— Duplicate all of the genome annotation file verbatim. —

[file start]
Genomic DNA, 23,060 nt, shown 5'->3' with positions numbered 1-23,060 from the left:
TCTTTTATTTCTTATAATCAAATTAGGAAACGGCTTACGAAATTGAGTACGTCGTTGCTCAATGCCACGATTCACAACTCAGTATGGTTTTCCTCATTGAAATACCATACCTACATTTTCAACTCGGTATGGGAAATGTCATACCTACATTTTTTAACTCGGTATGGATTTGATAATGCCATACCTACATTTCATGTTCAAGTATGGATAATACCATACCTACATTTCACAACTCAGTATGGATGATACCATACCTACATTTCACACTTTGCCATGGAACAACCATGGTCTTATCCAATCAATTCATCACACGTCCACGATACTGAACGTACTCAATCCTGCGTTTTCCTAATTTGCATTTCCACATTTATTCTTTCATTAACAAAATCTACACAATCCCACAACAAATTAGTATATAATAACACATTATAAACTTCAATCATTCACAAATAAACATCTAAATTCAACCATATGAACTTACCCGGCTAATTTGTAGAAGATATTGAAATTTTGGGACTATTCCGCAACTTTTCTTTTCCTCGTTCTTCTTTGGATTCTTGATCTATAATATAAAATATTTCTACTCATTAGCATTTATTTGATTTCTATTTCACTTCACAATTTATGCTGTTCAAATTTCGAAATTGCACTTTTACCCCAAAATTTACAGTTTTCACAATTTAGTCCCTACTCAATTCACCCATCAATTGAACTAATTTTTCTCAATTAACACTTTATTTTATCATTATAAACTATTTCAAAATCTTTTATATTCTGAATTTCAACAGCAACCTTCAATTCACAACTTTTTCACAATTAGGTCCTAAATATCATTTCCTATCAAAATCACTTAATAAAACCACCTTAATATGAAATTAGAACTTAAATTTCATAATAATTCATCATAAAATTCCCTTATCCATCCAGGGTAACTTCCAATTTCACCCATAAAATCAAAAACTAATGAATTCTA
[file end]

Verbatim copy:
Genomic DNA, 23,060 nt, shown 5'->3' with positions numbered 1-23,060 from the left:
TCTTTTATTTCTTATAATCAAATTAGGAAACGGCTTACGAAATTGAGTACGTCGTTGCTCAATGCCACGATTCACAACTCAGTATGGTTTTCCTCATTGAAATACCATACCTACATTTTCAACTCGGTATGGGAAATGTCATACCTACATTTTTTAACTCGGTATGGATTTGATAATGCCATACCTACATTTCATGTTCAAGTATGGATAATACCATACCTACATTTCACAACTCAGTATGGATGATACCATACCTACATTTCACACTTTGCCATGGAACAACCATGGTCTTATCCAATCAATTCATCACACGTCCACGATACTGAACGTACTCAATCCTGCGTTTTCCTAATTTGCATTTCCACATTTATTCTTTCATTAACAAAATCTACACAATCCCACAACAAATTAGTATATAATAACACATTATAAACTTCAATCATTCACAAATAAACATCTAAATTCAACCATATGAACTTACCCGGCTAATTTGTAGAAGATATTGAAATTTTGGGACTATTCCGCAACTTTTCTTTTCCTCGTTCTTCTTTGGATTCTTGATCTATAATATAAAATATTTCTACTCATTAGCATTTATTTGATTTCTATTTCACTTCACAATTTATGCTGTTCAAATTTCGAAATTGCACTTTTACCCCAAAATTTACAGTTTTCACAATTTAGTCCCTACTCAATTCACCCATCAATTGAACTAATTTTTCTCAATTAACACTTTATTTTATCATTATAAACTATTTCAAAATCTTTTATATTCTGAATTTCAACAGCAACCTTCAATTCACAACTTTTTCACAATTAGGTCCTAAATATCATTTCCTATCAAAATCACTTAATAAAACCACCTTAATATGAAATTAGAACTTAAATTTCATAATAATTCATCATAAAATTCCCTTATCCATCCAGGGTAACTTCCAATTTCACCCATAAAATCAAAAACTAATGAATTCTA